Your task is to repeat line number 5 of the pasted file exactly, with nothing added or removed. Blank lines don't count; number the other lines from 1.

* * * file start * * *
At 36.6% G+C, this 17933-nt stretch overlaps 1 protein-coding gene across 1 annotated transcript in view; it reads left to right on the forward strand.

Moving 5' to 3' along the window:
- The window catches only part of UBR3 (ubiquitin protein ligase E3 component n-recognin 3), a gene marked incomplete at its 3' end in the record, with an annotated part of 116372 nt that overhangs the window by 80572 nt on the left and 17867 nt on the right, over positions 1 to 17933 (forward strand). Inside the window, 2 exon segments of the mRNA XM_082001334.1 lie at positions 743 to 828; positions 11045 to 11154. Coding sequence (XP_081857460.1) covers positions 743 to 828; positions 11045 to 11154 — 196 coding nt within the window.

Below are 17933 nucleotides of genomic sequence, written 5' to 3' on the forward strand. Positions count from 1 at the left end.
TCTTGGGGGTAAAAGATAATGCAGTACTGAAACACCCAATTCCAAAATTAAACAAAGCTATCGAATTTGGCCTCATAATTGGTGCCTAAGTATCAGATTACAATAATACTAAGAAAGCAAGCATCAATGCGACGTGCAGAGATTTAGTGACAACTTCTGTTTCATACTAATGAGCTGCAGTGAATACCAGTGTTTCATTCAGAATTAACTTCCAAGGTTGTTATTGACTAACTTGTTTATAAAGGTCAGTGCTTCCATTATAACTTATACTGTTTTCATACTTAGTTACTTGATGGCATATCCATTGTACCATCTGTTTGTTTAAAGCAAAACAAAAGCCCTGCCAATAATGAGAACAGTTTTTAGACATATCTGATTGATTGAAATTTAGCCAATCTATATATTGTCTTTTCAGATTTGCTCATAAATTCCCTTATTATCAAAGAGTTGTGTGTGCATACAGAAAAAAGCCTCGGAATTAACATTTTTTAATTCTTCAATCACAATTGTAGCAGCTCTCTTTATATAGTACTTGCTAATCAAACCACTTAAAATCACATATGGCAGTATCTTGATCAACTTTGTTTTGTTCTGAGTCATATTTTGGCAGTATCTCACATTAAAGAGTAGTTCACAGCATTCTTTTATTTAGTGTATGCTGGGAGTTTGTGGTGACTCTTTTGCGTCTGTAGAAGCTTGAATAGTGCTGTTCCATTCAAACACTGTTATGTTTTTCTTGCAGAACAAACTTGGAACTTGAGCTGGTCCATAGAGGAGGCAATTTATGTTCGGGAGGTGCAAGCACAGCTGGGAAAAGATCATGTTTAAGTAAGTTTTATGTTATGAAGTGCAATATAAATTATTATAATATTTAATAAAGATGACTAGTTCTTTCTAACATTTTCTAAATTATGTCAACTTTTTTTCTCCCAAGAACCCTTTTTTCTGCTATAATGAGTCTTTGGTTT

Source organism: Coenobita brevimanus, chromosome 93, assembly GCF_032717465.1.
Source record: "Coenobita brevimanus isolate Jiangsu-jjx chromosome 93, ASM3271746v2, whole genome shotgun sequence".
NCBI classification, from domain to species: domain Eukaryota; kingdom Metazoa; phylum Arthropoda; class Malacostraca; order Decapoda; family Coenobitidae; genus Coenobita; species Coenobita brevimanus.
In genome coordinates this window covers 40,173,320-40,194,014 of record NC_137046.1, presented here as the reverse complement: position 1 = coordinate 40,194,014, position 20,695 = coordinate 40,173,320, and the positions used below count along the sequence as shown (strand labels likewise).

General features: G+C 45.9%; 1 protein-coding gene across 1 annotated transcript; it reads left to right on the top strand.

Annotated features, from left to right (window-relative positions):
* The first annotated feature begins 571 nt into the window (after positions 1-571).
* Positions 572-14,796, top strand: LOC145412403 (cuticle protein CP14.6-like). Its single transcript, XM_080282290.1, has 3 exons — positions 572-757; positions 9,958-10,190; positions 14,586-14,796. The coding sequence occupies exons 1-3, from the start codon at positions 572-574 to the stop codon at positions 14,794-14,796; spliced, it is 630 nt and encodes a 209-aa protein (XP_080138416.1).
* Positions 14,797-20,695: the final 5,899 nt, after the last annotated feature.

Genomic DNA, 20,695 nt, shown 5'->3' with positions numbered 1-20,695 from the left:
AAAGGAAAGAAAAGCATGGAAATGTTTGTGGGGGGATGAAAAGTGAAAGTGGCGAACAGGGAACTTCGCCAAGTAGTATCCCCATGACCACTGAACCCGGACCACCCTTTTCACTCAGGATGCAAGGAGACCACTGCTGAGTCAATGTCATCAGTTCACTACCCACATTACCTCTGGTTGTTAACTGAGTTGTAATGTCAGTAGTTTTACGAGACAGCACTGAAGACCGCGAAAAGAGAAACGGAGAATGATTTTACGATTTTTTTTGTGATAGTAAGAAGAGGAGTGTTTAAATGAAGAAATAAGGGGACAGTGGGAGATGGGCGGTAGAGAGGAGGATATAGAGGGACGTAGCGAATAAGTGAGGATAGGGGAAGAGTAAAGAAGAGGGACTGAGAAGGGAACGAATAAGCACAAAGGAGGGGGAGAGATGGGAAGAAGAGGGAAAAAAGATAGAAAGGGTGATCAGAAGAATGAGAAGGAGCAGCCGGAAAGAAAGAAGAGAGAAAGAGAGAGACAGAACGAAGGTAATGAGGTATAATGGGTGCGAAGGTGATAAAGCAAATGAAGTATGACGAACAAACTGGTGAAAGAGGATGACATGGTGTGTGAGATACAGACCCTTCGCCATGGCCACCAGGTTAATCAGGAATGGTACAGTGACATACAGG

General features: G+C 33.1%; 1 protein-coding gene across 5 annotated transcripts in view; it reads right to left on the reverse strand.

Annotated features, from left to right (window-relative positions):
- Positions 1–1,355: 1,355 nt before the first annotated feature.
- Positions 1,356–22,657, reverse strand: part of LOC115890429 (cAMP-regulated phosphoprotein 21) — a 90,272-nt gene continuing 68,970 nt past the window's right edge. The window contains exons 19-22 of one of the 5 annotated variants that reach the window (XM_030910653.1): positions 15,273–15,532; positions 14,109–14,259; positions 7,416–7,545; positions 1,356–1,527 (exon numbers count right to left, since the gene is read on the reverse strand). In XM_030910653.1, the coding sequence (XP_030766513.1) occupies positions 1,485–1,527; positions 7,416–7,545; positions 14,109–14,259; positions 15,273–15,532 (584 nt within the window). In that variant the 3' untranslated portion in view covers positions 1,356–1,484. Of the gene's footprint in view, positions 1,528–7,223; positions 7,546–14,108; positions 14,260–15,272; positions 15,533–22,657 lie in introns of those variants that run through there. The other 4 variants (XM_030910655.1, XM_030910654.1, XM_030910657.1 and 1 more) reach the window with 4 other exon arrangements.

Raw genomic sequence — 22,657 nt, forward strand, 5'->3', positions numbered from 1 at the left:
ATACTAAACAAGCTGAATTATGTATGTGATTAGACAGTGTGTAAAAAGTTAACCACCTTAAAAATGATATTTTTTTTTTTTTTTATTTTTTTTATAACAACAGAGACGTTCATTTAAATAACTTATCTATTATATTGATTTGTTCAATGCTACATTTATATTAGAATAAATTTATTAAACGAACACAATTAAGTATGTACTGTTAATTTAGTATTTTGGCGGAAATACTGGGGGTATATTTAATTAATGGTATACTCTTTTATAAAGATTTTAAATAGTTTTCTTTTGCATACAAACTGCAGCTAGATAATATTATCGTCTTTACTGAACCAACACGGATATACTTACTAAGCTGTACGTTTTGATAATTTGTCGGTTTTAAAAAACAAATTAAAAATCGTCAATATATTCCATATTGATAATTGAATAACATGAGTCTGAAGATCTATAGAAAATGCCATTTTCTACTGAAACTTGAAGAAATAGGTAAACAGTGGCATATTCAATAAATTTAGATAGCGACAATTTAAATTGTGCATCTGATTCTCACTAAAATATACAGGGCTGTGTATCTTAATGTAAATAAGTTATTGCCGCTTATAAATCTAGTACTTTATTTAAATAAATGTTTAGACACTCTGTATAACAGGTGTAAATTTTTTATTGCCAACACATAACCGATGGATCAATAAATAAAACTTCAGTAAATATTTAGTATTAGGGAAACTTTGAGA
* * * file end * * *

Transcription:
TCTTGGGGGTAAAAGATAATGCAGTACTGAAACACCCAATTCCAAAATTAAACAAAGCTATCGAATTTGGCCTCATAATTGGTGCCTAAGTATCAGATTACAATAATACTAAGAAAGCAAGCATCAATGCGACGTGCAGAGATTTAGTGACAACTTCTGTTTCATACTAATGAGCTGCAGTGAATACCAGTGTTTCATTCAGAATTAACTTCCAAGGTTGTTATTGACTAACTTGTTTATAAAGGTCAGTGCTTCCATTATAACTTATACTGTTTTCATACTTAGTTACTTGATGGCATATCCATTGTACCATCTGTTTGTTTAAAGCAAAACAAAAGCCCTGCCAATAATGAGAACAGTTTTTAGACATATCTGATTGATTGAAATTTAGCCAATCTATATATTGTCTTTTCAGATTTGCTCATAAATTCCCTTATTATCAAAGAGTTGTGTGTGCATACAGAAAAAAGCCTCGGAATTAACATTTTTTAATTCTTCAATCACAATTGTAGCAGCTCTCTTTATATAGTACTTGCTAATCAAACCACTTAAAATCACATATGGCAGTATCTTGATCAACTTTGTTTTGTTCTGAGTCATATTTTGGCAGTATCTCACATTAAAGAGTAGTTCACAGCATTCTTTTATTTAGTGTATGCTGGGAGTTTGTGGTGACTCTTTTGCGTCTGTAGAAGCTTGAATAGTGCTGTTCCATTCAAACACTGTTATGTTTTTCTTGCAGAACAAACTTGGAACTTGAGCTGGTCCATAGAGGAGGCAATTTATGTTCGGGAGGTGCAAGCACAGCTGGGAAAAGATCATGTTTAAGTAAGTTTTATGTTATGAAGTGCAATATAAATTATTATAATATTTAATAAAGATGACTAGTTCTTTCTAACATTTTCTAAATTATGTCAACTTTTTTTCTCCCAAGAACCCTTTTTTCTGCTATAATGAGTCTTTGGTTT